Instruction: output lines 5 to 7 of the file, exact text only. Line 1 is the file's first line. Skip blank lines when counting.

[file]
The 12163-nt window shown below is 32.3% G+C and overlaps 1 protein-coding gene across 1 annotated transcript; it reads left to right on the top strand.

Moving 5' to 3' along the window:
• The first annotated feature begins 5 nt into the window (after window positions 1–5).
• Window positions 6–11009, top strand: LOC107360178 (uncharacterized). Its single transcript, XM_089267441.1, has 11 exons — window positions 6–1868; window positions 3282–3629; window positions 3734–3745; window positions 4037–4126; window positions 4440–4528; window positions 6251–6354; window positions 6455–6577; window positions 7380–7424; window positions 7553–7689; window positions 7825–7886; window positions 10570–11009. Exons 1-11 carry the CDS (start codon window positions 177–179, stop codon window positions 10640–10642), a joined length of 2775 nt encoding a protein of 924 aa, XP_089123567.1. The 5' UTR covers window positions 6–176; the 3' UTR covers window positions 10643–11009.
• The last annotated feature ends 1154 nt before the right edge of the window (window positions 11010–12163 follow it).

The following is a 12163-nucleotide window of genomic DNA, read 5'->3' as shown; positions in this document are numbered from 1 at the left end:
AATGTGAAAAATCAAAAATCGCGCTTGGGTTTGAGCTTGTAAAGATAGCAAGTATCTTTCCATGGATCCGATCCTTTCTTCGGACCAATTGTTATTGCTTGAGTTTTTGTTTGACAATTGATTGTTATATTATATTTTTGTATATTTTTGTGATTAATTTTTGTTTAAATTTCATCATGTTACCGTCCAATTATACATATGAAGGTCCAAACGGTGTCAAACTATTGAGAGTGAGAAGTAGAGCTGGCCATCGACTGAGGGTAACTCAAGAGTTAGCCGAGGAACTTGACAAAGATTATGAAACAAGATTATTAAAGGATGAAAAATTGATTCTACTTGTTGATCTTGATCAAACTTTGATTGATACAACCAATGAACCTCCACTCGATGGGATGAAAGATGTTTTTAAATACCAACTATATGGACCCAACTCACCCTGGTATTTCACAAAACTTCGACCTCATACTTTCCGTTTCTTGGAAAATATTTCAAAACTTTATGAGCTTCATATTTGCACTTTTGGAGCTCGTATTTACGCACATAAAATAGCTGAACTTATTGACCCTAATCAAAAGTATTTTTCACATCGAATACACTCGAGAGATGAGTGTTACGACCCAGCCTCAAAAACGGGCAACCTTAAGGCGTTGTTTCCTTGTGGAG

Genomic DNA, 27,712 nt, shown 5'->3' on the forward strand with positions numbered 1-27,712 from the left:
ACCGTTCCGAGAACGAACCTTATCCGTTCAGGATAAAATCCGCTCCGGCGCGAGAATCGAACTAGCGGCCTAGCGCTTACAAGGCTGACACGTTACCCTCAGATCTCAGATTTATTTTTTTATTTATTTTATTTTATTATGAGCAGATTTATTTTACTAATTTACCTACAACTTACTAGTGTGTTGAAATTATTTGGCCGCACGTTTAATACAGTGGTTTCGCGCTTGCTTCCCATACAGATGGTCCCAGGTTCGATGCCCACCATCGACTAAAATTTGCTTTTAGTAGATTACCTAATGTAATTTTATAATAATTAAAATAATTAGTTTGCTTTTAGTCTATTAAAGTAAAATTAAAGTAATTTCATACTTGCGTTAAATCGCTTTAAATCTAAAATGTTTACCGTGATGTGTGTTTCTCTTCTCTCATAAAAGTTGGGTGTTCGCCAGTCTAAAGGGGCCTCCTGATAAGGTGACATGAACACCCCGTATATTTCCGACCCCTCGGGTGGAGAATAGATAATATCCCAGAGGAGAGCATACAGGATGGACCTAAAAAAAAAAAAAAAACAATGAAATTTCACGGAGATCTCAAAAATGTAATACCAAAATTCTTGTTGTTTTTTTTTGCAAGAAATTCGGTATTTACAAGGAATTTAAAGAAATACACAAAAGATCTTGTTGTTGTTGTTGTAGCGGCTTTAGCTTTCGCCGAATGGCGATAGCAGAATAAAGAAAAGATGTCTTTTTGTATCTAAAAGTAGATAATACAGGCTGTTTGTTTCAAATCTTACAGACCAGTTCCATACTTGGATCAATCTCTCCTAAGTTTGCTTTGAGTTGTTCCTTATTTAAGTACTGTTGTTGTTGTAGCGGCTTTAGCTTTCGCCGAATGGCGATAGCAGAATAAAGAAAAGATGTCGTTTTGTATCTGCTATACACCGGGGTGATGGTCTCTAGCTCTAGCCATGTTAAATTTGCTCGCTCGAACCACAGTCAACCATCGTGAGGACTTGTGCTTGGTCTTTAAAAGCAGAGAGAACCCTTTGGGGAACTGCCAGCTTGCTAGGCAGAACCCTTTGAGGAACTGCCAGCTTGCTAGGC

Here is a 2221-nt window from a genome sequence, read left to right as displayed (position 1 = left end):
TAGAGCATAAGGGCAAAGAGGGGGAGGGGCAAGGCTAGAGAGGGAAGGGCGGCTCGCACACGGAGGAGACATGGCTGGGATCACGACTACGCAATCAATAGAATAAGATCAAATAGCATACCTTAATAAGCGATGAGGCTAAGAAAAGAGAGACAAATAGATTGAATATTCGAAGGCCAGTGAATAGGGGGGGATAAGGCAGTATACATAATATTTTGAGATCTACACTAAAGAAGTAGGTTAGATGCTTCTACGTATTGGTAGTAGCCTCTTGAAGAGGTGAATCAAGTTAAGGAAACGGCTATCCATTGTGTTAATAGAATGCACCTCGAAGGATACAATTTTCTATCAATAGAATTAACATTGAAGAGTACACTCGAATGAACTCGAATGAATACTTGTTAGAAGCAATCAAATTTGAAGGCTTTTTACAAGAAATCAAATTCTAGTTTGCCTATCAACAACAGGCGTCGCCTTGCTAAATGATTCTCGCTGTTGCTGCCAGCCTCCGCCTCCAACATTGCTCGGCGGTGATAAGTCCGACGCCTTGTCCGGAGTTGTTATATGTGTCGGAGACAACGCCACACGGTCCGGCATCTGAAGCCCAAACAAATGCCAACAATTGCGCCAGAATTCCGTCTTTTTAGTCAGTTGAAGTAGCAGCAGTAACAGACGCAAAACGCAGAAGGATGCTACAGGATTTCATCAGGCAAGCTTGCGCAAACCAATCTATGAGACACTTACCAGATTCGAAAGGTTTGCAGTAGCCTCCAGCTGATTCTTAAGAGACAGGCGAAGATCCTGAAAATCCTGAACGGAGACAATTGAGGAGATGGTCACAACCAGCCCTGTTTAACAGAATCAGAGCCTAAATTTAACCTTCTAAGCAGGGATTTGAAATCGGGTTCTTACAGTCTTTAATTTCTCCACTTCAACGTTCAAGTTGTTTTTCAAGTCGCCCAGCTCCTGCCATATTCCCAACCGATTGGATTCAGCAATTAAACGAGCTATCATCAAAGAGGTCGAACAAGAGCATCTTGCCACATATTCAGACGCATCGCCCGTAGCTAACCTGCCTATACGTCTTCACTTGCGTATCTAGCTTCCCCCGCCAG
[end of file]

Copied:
• The last annotated feature ends 1154 nt before the right edge of the window (window positions 11010–12163 follow it).

The following is a 12163-nucleotide window of genomic DNA, read 5'->3' as shown; positions in this document are numbered from 1 at the left end:
AATGTGAAAAATCAAAAATCGCGCTTGGGTTTGAGCTTGTAAAGATAGCAAGTATCTTTCCATGGATCCGATCCTTTCTTCGGACCAATTGTTATTGCTTGAGTTTTTGTTTGACAATTGATTGTTATATTATATTTTTGTATATTTTTGTGATTAATTTTTGTTTAAATTTCATCATGTTACCGTCCAATTATACATATGAAGGTCCAAACGGTGTCAAACTATTGAGAGTGAGAAGTAGAGCTGGCCATCGACTGAGGGTAACTCAAGAGTTAGCCGAGGAACTTGACAAAGATTATGAAACAAGATTATTAAAGGATGAAAAATTGATTCTACTTGTTGATCTTGATCAAACTTTGATTGATACAACCAATGAACCTCCACTCGATGGGATGAAAGATGTTTTTAAATACCAACTATATGGACCCAACTCACCCTGGTATTTCACAAAACTTCGACCTCATACTTTCCGTTTCTTGGAAAATATTTCAAAACTTTATGAGCTTCATATTTGCACTTTTGGAGCTCGTATTTACGCACATAAAATAGCTGAACTTATTGACCCTAATCAAAAGTATTTTTCACATCGAATACACTCGAGAGATGAGTGTTACGACCCAGCCTCAAAAACGGGCAACCTTAAGGCGTTGTTTCCTTGTGGAG